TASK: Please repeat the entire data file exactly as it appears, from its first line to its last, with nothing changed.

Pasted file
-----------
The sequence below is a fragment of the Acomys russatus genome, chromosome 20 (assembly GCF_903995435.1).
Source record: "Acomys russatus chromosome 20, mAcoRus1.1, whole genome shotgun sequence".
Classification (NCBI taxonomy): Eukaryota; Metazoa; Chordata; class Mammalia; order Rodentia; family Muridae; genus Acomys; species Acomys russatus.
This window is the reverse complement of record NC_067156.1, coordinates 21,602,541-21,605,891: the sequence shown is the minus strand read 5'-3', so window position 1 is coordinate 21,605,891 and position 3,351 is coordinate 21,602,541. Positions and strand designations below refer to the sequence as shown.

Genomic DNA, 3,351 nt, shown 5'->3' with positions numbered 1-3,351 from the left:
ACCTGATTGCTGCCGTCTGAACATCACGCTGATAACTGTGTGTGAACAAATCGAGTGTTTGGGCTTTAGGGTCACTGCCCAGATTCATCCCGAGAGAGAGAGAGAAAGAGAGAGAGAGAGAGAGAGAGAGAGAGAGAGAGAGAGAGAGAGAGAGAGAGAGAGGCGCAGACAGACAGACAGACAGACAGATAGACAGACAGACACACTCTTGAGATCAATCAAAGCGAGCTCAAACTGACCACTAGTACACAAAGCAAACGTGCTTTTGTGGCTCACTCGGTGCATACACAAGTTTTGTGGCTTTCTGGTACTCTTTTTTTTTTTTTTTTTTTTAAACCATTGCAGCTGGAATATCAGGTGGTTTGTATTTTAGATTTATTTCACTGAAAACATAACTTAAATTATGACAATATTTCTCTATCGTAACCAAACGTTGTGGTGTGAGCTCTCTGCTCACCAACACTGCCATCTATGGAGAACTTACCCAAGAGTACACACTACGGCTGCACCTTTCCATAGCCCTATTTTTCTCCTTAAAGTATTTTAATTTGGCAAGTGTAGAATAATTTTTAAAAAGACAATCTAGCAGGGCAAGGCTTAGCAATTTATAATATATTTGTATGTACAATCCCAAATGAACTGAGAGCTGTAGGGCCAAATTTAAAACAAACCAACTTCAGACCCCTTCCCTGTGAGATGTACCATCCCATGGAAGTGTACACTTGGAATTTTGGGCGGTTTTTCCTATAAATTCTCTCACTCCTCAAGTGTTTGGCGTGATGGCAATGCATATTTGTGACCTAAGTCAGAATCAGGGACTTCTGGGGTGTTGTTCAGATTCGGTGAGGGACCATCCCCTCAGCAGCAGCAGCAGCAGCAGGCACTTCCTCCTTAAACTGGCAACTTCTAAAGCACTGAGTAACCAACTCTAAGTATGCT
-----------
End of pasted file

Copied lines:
The sequence below is a fragment of the Acomys russatus genome, chromosome 20 (assembly GCF_903995435.1).
Source record: "Acomys russatus chromosome 20, mAcoRus1.1, whole genome shotgun sequence".
Classification (NCBI taxonomy): Eukaryota; Metazoa; Chordata; class Mammalia; order Rodentia; family Muridae; genus Acomys; species Acomys russatus.
This window is the reverse complement of record NC_067156.1, coordinates 21,602,541-21,605,891: the sequence shown is the minus strand read 5'-3', so window position 1 is coordinate 21,605,891 and position 3,351 is coordinate 21,602,541. Positions and strand designations below refer to the sequence as shown.

Genomic DNA, 3,351 nt, shown 5'->3' with positions numbered 1-3,351 from the left:
ACCTGATTGCTGCCGTCTGAACATCACGCTGATAACTGTGTGTGAACAAATCGAGTGTTTGGGCTTTAGGGTCACTGCCCAGATTCATCCCGAGAGAGAGAGAGAAAGAGAGAGAGAGAGAGAGAGAGAGAGAGAGAGAGAGAGAGAGAGAGAGAGAGAGAGGCGCAGACAGACAGACAGACAGACAGATAGACAGACAGACACACTCTTGAGATCAATCAAAGCGAGCTCAAACTGACCACTAGTACACAAAGCAAACGTGCTTTTGTGGCTCACTCGGTGCATACACAAGTTTTGTGGCTTTCTGGTACTCTTTTTTTTTTTTTTTTTTTTAAACCATTGCAGCTGGAATATCAGGTGGTTTGTATTTTAGATTTATTTCACTGAAAACATAACTTAAATTATGACAATATTTCTCTATCGTAACCAAACGTTGTGGTGTGAGCTCTCTGCTCACCAACACTGCCATCTATGGAGAACTTACCCAAGAGTACACACTACGGCTGCACCTTTCCATAGCCCTATTTTTCTCCTTAAAGTATTTTAATTTGGCAAGTGTAGAATAATTTTTAAAAAGACAATCTAGCAGGGCAAGGCTTAGCAATTTATAATATATTTGTATGTACAATCCCAAATGAACTGAGAGCTGTAGGGCCAAATTTAAAACAAACCAACTTCAGACCCCTTCCCTGTGAGATGTACCATCCCATGGAAGTGTACACTTGGAATTTTGGGCGGTTTTTCCTATAAATTCTCTCACTCCTCAAGTGTTTGGCGTGATGGCAATGCATATTTGTGACCTAAGTCAGAATCAGGGACTTCTGGGGTGTTGTTCAGATTCGGTGAGGGACCATCCCCTCAGCAGCAGCAGCAGCAGCAGGCACTTCCTCCTTAAACTGGCAACTTCTAAAGCACTGAGTAACCAACTCTAAGTATGCT